• Dr. Charles Yanofsky for the trpR mutant, even his laboratory is already closed, he kindly went to prepare the shipment. So cool!
  • Dr. Devin Strickland for his useful advices working with LovTAP.
  • Edinburgh advisor Dr. Chris French for his help with the shipment issues to interchange biobricks.
  • Dr. Susana López for lending us her luminometer.
  • Jose Luis who helped us with the fluorimeter measurements.
  • Mario Sandoval Calderon and his lab for proving us with an important plasmid and enzyme, as well as wet lab guidance.
  • Rocio that helped us with the spectrofluorimeter.
  • Karla Cedano for contacting us with some of our sponsors.
  • Maria Elena for helping us with the shipment and traveling issues.
  • Mariana really wants to thank Dr. Jesús Caballero Mellado and his lab group, with his enthusiasm and friendly guidance, he was a life example (may he rest in peace).
  • UNAM-CINVESTAV-MEXICO Team for helping us discussing about the Project and doing us an incredible 3 chassis model.
  • EDINBURGH ILLUMINATI Team for their invaluable help, discussing and interchanging information about the project.
  • CAMBRIDGE Team for LuxABCDE genes and protocol advice.
  • The mysterious guy that always opened the lab at midnight, during the weekends… really ALWAYS!
  • Lux High School, La Salle High School of Leon, Thomas Alva Edison High School in Mexico City.
  • To the professors and students of National High School 2 “Erasmo Castellanos Quinto” and National High School 6 “Antonio Caso" for their help in the Human Practice activity.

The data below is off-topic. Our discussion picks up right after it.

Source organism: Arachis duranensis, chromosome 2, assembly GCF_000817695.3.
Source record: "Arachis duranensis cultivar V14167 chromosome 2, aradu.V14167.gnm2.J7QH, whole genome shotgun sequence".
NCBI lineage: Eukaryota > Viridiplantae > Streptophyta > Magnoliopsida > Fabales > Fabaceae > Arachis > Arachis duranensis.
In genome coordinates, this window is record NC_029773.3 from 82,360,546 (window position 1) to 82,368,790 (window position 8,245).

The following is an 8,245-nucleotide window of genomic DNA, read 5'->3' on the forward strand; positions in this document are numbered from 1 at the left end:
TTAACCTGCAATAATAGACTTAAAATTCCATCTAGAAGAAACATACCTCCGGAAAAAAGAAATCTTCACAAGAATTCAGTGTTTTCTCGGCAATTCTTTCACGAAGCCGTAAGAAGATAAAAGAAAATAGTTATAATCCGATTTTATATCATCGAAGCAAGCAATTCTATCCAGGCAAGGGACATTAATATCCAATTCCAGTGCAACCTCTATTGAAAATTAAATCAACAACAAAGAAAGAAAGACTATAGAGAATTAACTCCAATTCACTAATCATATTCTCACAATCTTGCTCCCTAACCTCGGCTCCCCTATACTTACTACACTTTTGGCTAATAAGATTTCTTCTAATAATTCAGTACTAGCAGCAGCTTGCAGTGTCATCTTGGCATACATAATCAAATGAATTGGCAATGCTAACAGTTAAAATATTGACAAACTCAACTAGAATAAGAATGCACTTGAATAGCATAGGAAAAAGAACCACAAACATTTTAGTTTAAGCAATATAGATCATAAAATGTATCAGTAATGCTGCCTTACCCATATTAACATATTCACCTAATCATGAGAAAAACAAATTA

• To the folks at DynamicDrive for some very useful web tools, as well as the guys at the KappaUsers forum for some great assistance and troubleshooting with the Kappa language.
  • To all the people who were always willing to help us: our instructors and advisors, and many others who made the project possible.

Third Div Content

Here goes even more info.


Movie

We made this short animation to show the concept behind our project.


Sponsors

As you are probably aware, most projects are unfeasible without economic support. Our iGEM project is no different. In this section we kindly thank our sponsors, whose help is greatly appreciated in aiding us with the development of this project.

Welcome

You are very much welcome to our Wiki! We have invested considerable effort in it, we hope you like it.

iGEM

iGEM is the International Genetically Engineered Machines Competition, held each year at MIT and organized with support of the Parts Registry. See more here.

Synthetic Biology

This is defined as attempting to manipulate living objects as if they were man-made machines, specifically in terms of genetic engineering. See more here.

Genomics

We are students on the Genomic Sciences program at the Center for Genomic Sciences of the National Autonomous University of Mexico, campus Morelos. See more here.

Locations of visitors to this page

This site is best viewed with a Webkit based Browser (eg: Google's Chrome, Apple's Safari),

or a Gecko one (eg: Mozilla's Firefox, Netscape). Some of the code requires an up-to-date browser.


Trident based (Microsoft's Internet Explorer) or Presto based (Opera) are not currently supported. Sorry.